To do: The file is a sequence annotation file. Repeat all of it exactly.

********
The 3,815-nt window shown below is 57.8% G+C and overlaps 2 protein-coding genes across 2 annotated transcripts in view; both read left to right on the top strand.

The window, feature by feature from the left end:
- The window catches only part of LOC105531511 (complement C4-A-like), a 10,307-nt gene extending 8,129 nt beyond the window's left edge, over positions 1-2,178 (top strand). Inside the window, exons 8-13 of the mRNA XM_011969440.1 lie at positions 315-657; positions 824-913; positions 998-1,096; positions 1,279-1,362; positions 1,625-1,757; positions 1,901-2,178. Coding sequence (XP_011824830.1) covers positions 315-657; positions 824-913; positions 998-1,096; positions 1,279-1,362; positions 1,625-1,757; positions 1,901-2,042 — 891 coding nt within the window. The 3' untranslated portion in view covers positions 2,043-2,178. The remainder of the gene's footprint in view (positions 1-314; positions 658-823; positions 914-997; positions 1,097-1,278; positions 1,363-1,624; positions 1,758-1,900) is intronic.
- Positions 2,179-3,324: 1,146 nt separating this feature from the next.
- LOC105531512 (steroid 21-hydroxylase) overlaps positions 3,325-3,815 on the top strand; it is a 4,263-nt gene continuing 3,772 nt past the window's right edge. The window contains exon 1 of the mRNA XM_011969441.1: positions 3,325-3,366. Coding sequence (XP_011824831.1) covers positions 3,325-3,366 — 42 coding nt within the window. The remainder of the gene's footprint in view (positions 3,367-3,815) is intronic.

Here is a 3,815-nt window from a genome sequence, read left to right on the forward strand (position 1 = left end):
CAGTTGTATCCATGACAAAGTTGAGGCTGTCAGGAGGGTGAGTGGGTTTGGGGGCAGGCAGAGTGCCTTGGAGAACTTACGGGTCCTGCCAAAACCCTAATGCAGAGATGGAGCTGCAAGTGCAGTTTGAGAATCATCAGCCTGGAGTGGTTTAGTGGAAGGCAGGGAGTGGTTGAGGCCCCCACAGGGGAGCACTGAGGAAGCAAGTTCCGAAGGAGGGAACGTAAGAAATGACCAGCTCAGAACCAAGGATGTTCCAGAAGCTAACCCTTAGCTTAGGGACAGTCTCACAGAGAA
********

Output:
The 3,815-nt window shown below is 57.8% G+C and overlaps 2 protein-coding genes across 2 annotated transcripts in view; both read left to right on the top strand.

The window, feature by feature from the left end:
- The window catches only part of LOC105531511 (complement C4-A-like), a 10,307-nt gene extending 8,129 nt beyond the window's left edge, over positions 1-2,178 (top strand). Inside the window, exons 8-13 of the mRNA XM_011969440.1 lie at positions 315-657; positions 824-913; positions 998-1,096; positions 1,279-1,362; positions 1,625-1,757; positions 1,901-2,178. Coding sequence (XP_011824830.1) covers positions 315-657; positions 824-913; positions 998-1,096; positions 1,279-1,362; positions 1,625-1,757; positions 1,901-2,042 — 891 coding nt within the window. The 3' untranslated portion in view covers positions 2,043-2,178. The remainder of the gene's footprint in view (positions 1-314; positions 658-823; positions 914-997; positions 1,097-1,278; positions 1,363-1,624; positions 1,758-1,900) is intronic.
- Positions 2,179-3,324: 1,146 nt separating this feature from the next.
- LOC105531512 (steroid 21-hydroxylase) overlaps positions 3,325-3,815 on the top strand; it is a 4,263-nt gene continuing 3,772 nt past the window's right edge. The window contains exon 1 of the mRNA XM_011969441.1: positions 3,325-3,366. Coding sequence (XP_011824831.1) covers positions 3,325-3,366 — 42 coding nt within the window. The remainder of the gene's footprint in view (positions 3,367-3,815) is intronic.

Here is a 3,815-nt window from a genome sequence, read left to right on the forward strand (position 1 = left end):
CAGTTGTATCCATGACAAAGTTGAGGCTGTCAGGAGGGTGAGTGGGTTTGGGGGCAGGCAGAGTGCCTTGGAGAACTTACGGGTCCTGCCAAAACCCTAATGCAGAGATGGAGCTGCAAGTGCAGTTTGAGAATCATCAGCCTGGAGTGGTTTAGTGGAAGGCAGGGAGTGGTTGAGGCCCCCACAGGGGAGCACTGAGGAAGCAAGTTCCGAAGGAGGGAACGTAAGAAATGACCAGCTCAGAACCAAGGATGTTCCAGAAGCTAACCCTTAGCTTAGGGACAGTCTCACAGAGAA